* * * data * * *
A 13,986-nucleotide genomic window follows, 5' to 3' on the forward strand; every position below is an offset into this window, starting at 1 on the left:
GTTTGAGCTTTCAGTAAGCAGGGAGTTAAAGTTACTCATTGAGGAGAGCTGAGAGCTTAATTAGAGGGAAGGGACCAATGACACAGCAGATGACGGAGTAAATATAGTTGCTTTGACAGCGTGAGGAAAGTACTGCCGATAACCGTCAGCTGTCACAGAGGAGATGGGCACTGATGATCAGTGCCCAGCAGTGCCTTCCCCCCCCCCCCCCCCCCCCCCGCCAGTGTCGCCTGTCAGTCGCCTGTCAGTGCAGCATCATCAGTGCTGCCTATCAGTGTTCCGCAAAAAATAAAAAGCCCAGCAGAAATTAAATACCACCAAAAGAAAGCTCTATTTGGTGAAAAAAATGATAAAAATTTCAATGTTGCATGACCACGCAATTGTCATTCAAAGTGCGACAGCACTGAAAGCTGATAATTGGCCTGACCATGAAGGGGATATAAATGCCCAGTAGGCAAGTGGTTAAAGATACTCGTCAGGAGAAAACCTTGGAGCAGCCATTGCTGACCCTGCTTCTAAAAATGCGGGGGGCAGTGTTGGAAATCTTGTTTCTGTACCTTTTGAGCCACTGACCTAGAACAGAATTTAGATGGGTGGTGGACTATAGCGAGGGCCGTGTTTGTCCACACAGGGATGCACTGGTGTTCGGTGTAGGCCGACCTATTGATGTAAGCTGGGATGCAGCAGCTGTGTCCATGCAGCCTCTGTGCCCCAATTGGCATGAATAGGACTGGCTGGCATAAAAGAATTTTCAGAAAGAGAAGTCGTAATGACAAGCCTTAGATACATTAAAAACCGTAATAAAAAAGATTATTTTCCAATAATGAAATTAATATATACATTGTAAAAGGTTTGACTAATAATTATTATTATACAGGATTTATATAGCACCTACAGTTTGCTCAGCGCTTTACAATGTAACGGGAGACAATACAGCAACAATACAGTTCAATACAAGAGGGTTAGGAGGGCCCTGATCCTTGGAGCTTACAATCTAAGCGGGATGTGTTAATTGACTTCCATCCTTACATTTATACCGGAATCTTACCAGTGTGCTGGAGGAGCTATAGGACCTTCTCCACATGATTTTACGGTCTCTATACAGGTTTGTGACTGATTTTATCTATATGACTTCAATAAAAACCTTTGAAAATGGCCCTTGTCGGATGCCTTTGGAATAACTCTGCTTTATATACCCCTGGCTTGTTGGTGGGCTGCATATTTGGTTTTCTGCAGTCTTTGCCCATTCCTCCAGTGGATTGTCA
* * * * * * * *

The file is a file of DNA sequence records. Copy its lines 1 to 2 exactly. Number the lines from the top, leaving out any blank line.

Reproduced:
A 13,986-nucleotide genomic window follows, 5' to 3' on the forward strand; every position below is an offset into this window, starting at 1 on the left:
GTTTGAGCTTTCAGTAAGCAGGGAGTTAAAGTTACTCATTGAGGAGAGCTGAGAGCTTAATTAGAGGGAAGGGACCAATGACACAGCAGATGACGGAGTAAATATAGTTGCTTTGACAGCGTGAGGAAAGTACTGCCGATAACCGTCAGCTGTCACAGAGGAGATGGGCACTGATGATCAGTGCCCAGCAGTGCCTTCCCCCCCCCCCCCCCCCCCCCCGCCAGTGTCGCCTGTCAGTCGCCTGTCAGTGCAGCATCATCAGTGCTGCCTATCAGTGTTCCGCAAAAAATAAAAAGCCCAGCAGAAATTAAATACCACCAAAAGAAAGCTCTATTTGGTGAAAAAAATGATAAAAATTTCAATGTTGCATGACCACGCAATTGTCATTCAAAGTGCGACAGCACTGAAAGCTGATAATTGGCCTGACCATGAAGGGGATATAAATGCCCAGTAGGCAAGTGGTTAAAGATACTCGTCAGGAGAAAACCTTGGAGCAGCCATTGCTGACCCTGCTTCTAAAAATGCGGGGGGCAGTGTTGGAAATCTTGTTTCTGTACCTTTTGAGCCACTGACCTAGAACAGAATTTAGATGGGTGGTGGACTATAGCGAGGGCCGTGTTTGTCCACACAGGGATGCACTGGTGTTCGGTGTAGGCCGACCTATTGATGTAAGCTGGGATGCAGCAGCTGTGTCCATGCAGCCTCTGTGCCCCAATTGGCATGAATAGGACTGGCTGGCATAAAAGAATTTTCAGAAAGAGAAGTCGTAATGACAAGCCTTAGATACATTAAAAACCGTAATAAAAAAGATTATTTTCCAATAATGAAATTAATATATACATTGTAAAAGGTTTGACTAATAATTATTATTATACAGGATTTATATAGCACCTACAGTTTGCTCAGCGCTTTACAATGTAACGGGAGACAATACAGCAACAATACAGTTCAATACAAGAGGGTTAGGAGGGCCCTGATCCTTGGAGCTTACAATCTAAGCGGGATGTGTTAATTGACTTCCATCCTTACATTTATACCGGAATCTTACCAGTGTGCTGGAGGAGCTATAGGACCTTCTCCACATGATTTTACGGTCTCTATACAGGTTTGTGACTGATTTTATCTATATGACTTCAATAAAAACCTTTGAAAATGGCCCTTGTCGGATGCCTTTGGAATAACTCTGCTTTATATACCCCTGGCTTGTTGGTGGGCTGCATATTTGGTTTTCTGCAGTCTTTGCCCATTCCTCCAGTGGATTGTCA